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Hack an airplane? Researchers reveal new security concerns

Upcoming hacking conferences shine a light on the state of cybersecurity. Researchers will present hacking risks with USB drives and fitness trackers, and aircraft systems via in-flight Wi-Fi.

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Bridget Carey
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Bridget Carey Principal Video Producer

Bridget Carey is an on-camera reporter who helps you level up your life -- while having a good time geeking out. Her exclusive CNET videos get you behind the scenes, so you can see new trends, experiences and quirky gadgets. Bridget Tries is her video series, in which she explores our changing world by getting up close with today's oddities before they become tomorrow's normal. She started as a writer with a syndicated newspaper column and has been a technology journalist for over 15 years. Now she's a mom who stays on top of toy world trends and robots. (Kids love robots.)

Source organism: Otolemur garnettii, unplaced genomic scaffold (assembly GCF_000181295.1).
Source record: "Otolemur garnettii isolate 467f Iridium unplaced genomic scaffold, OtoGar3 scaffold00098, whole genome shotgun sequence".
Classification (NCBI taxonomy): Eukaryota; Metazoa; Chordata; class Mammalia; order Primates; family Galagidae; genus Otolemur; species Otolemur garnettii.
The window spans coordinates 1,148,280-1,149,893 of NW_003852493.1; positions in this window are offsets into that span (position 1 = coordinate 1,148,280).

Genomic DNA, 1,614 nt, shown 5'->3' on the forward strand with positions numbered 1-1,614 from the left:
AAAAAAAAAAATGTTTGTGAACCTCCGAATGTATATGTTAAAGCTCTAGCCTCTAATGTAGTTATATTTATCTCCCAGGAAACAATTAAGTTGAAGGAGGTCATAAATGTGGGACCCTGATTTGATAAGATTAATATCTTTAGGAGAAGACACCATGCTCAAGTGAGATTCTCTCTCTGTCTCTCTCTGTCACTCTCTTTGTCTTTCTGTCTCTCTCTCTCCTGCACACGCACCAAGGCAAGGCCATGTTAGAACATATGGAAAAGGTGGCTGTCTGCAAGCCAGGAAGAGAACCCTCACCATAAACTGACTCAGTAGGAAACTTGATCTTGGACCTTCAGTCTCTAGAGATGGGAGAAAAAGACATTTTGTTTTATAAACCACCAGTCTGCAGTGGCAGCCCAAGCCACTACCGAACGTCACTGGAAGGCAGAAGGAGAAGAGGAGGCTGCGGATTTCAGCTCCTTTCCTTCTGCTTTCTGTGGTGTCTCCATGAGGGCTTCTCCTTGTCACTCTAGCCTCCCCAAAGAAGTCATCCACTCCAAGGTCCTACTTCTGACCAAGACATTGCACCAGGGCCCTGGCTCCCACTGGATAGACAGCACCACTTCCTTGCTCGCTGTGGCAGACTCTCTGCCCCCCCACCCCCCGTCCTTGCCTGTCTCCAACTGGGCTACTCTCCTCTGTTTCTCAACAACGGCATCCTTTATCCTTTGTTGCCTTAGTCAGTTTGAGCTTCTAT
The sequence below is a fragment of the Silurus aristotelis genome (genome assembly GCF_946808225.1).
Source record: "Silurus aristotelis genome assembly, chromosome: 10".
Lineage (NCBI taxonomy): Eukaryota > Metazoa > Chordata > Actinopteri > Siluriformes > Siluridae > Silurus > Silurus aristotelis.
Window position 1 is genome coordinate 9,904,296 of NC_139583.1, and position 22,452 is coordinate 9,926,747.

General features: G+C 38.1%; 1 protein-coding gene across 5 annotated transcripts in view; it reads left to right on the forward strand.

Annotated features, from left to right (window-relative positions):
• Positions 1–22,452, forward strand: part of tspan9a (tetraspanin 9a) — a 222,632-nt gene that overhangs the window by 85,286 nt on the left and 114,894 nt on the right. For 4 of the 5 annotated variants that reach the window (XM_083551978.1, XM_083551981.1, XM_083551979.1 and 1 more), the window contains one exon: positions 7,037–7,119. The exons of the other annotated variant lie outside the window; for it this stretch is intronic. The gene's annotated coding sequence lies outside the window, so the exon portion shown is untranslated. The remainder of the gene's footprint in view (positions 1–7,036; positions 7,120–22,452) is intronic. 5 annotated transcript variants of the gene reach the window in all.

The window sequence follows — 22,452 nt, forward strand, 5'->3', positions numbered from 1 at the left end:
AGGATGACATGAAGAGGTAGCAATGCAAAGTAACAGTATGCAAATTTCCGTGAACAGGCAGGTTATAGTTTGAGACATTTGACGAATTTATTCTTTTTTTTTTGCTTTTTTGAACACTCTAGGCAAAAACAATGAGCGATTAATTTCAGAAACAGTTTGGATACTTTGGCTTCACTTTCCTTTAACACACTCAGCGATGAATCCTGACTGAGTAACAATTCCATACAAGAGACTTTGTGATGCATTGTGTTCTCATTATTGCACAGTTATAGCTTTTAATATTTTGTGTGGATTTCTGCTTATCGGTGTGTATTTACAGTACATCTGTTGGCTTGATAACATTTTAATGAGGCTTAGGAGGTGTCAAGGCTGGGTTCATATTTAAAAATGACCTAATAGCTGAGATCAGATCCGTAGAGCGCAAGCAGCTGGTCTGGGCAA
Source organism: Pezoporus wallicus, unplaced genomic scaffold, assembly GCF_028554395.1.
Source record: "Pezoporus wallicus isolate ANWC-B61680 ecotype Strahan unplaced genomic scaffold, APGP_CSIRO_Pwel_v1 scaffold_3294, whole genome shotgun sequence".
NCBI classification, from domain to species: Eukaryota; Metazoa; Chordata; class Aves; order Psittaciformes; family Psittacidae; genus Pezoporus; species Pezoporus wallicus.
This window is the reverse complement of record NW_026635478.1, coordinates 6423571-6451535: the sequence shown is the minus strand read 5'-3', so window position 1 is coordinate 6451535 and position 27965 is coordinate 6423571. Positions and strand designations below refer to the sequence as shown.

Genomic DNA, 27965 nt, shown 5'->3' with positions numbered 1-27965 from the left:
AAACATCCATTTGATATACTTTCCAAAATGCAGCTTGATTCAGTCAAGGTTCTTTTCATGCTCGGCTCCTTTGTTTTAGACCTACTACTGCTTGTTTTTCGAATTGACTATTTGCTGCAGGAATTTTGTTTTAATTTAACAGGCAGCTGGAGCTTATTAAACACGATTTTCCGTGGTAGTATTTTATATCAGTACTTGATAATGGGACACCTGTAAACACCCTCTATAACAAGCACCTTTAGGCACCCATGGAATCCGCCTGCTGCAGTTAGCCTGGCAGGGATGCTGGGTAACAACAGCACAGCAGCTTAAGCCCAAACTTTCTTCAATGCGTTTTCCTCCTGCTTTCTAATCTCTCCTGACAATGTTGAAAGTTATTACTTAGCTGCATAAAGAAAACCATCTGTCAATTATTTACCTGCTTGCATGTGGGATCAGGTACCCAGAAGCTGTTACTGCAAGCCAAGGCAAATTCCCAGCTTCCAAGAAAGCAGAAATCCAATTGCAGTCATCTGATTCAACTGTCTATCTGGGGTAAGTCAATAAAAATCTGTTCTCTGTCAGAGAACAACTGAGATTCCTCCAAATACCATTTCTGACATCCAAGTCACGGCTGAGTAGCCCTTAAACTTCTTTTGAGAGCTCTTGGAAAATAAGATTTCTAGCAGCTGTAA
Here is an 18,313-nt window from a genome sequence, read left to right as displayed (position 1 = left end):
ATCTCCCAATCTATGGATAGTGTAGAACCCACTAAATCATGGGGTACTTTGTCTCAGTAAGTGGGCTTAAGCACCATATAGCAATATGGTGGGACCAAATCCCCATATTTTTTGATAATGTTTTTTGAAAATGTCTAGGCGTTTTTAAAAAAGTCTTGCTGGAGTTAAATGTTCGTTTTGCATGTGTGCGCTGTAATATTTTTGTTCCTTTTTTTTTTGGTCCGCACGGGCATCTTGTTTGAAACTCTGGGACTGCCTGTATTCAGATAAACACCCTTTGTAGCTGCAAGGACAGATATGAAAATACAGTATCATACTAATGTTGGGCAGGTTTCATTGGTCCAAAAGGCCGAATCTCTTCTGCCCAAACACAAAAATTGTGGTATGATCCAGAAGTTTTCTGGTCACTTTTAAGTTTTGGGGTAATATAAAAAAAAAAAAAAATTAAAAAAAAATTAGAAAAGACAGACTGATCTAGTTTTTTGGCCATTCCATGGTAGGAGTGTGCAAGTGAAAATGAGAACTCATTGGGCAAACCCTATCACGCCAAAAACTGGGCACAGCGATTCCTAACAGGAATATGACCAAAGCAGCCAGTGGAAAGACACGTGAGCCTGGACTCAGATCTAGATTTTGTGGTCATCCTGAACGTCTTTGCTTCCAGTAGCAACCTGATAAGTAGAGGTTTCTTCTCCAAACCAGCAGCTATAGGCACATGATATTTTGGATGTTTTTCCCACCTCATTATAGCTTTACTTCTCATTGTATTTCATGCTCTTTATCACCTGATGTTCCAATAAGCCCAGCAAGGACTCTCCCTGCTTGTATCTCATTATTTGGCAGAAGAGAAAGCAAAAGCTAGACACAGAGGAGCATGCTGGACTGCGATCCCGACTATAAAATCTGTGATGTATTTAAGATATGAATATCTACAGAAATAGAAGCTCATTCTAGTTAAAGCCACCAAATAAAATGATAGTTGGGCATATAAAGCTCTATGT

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Watch this: Hack an airplane? Researchers reveal new security concerns

In this tech-news roundup, learn about a few of the latest cybersecurity concerns. Black Hat and Def Con, two of the largest hacking conferences, are about to kick off in Las Vegas. Security researchers will present data on new vulnerabilities, such as how a USB flash drive can be turned "bad" and pose as another device to infect a computer. Not only is this method undetectable by anti-virus software, but it's extremely hard to repair, according to SRLabs.

Fitness trackers are also under the security microscope. Symantic published a paper on how more needs to be done to protect the personal data being collected from fitness-tracking gadgets and smartphone apps.

But the hacking presentation that will get the most attention comes from cybersecurity researcher Ruben Santamarta. He reports there is a way to hack into an aircraft's communications system using the in-flight Wi-Fi and entertainment system. Let's hope this helps manufacturers quickly patch any potential problems.

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